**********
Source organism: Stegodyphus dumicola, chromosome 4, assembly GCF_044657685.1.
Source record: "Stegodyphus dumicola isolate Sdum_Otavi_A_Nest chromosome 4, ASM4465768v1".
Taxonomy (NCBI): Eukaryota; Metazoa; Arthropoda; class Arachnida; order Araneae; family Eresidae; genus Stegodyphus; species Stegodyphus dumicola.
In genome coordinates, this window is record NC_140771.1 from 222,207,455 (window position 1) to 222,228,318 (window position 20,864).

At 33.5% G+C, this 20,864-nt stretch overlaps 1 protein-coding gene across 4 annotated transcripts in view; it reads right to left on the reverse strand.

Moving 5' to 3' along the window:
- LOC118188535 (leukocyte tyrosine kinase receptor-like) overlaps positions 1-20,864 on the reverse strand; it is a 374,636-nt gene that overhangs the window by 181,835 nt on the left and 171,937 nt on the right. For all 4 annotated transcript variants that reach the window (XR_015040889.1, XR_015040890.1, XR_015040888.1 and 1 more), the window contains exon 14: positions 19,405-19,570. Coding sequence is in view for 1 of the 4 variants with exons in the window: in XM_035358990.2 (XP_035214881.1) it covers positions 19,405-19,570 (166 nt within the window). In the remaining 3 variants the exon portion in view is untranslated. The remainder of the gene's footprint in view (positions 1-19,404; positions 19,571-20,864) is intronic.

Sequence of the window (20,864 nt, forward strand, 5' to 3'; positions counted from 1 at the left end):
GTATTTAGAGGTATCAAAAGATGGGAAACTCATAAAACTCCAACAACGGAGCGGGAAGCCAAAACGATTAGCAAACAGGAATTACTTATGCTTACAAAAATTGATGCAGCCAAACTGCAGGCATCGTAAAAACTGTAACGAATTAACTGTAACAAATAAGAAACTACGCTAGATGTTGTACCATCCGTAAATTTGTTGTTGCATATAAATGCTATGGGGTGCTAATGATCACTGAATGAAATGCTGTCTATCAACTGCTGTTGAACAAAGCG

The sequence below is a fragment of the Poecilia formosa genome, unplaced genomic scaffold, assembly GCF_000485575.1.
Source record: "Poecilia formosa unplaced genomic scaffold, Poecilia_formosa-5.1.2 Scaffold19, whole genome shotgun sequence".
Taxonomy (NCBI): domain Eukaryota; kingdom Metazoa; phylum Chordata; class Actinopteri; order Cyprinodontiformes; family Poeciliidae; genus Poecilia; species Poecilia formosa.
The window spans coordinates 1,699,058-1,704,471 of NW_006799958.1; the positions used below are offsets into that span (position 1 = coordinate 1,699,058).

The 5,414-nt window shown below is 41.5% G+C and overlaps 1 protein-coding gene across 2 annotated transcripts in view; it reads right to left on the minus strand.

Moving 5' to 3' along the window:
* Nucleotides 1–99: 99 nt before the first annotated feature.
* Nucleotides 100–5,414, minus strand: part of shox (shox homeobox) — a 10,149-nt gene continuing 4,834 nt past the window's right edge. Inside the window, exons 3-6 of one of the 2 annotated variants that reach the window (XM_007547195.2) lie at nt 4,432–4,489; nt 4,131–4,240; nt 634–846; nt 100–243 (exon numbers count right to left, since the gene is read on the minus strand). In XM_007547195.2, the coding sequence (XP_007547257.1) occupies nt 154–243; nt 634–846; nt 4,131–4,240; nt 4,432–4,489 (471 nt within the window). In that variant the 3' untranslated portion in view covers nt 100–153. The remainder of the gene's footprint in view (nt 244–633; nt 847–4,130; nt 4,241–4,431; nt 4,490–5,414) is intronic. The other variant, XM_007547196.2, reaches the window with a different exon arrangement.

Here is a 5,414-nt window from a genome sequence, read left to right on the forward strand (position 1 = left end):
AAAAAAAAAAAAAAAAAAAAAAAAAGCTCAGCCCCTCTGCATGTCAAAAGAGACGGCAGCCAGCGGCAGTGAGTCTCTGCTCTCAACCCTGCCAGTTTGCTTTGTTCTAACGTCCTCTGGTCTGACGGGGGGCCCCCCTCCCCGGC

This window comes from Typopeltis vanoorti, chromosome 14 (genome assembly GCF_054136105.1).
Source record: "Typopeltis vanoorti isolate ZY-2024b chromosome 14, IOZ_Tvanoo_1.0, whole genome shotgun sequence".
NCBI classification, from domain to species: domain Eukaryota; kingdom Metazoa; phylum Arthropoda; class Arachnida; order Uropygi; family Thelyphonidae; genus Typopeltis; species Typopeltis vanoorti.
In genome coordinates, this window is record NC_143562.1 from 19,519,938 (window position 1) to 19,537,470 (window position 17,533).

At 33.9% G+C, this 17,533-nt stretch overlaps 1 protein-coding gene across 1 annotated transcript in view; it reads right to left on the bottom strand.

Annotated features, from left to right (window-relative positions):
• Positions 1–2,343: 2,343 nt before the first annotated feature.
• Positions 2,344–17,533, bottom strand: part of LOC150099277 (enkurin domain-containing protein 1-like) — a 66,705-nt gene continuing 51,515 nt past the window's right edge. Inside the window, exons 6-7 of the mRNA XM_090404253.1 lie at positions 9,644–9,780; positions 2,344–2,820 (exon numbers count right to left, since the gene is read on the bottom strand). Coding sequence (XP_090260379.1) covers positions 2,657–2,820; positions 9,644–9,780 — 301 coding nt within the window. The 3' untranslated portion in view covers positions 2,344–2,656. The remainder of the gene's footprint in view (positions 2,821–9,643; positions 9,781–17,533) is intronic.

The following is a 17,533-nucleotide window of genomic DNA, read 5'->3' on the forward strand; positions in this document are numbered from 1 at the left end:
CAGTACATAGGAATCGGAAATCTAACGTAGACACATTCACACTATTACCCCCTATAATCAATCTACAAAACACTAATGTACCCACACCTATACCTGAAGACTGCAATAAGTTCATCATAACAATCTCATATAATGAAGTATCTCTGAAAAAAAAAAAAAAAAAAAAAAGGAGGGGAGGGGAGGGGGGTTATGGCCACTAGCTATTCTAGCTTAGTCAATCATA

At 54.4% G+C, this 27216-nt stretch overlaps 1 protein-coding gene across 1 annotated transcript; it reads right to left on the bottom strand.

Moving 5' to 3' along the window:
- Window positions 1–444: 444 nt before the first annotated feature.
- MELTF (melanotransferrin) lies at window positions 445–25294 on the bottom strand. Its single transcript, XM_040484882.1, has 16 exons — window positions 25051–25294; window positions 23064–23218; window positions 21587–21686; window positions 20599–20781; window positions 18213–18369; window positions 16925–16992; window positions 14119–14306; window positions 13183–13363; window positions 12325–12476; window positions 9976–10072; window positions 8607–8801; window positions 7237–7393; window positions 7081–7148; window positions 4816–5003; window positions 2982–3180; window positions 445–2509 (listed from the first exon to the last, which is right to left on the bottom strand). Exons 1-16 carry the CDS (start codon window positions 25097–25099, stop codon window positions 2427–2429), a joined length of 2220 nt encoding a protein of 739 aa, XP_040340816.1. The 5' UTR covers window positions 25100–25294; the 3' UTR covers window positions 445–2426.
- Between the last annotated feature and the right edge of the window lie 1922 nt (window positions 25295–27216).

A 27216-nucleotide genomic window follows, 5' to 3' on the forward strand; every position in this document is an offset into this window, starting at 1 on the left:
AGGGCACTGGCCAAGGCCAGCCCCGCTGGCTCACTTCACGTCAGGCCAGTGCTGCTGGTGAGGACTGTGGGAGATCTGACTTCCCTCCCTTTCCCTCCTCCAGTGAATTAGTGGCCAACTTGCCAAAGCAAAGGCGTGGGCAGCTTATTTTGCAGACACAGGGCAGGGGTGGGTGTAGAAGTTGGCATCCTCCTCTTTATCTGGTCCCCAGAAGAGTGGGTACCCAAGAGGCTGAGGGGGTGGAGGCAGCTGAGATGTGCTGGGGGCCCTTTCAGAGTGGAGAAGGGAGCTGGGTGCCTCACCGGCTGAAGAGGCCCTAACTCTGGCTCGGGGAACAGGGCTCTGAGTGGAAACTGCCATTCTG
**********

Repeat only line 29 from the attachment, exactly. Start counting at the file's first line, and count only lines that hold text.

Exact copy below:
CAGTACATAGGAATCGGAAATCTAACGTAGACACATTCACACTATTACCCCCTATAATCAATCTACAAAACACTAATGTACCCACACCTATACCTGAAGACTGCAATAAGTTCATCATAACAATCTCATATAATGAAGTATCTCTGAAAAAAAAAAAAAAAAAAAAAAGGAGGGGAGGGGAGGGGGGTTATGGCCACTAGCTATTCTAGCTTAGTCAATCATA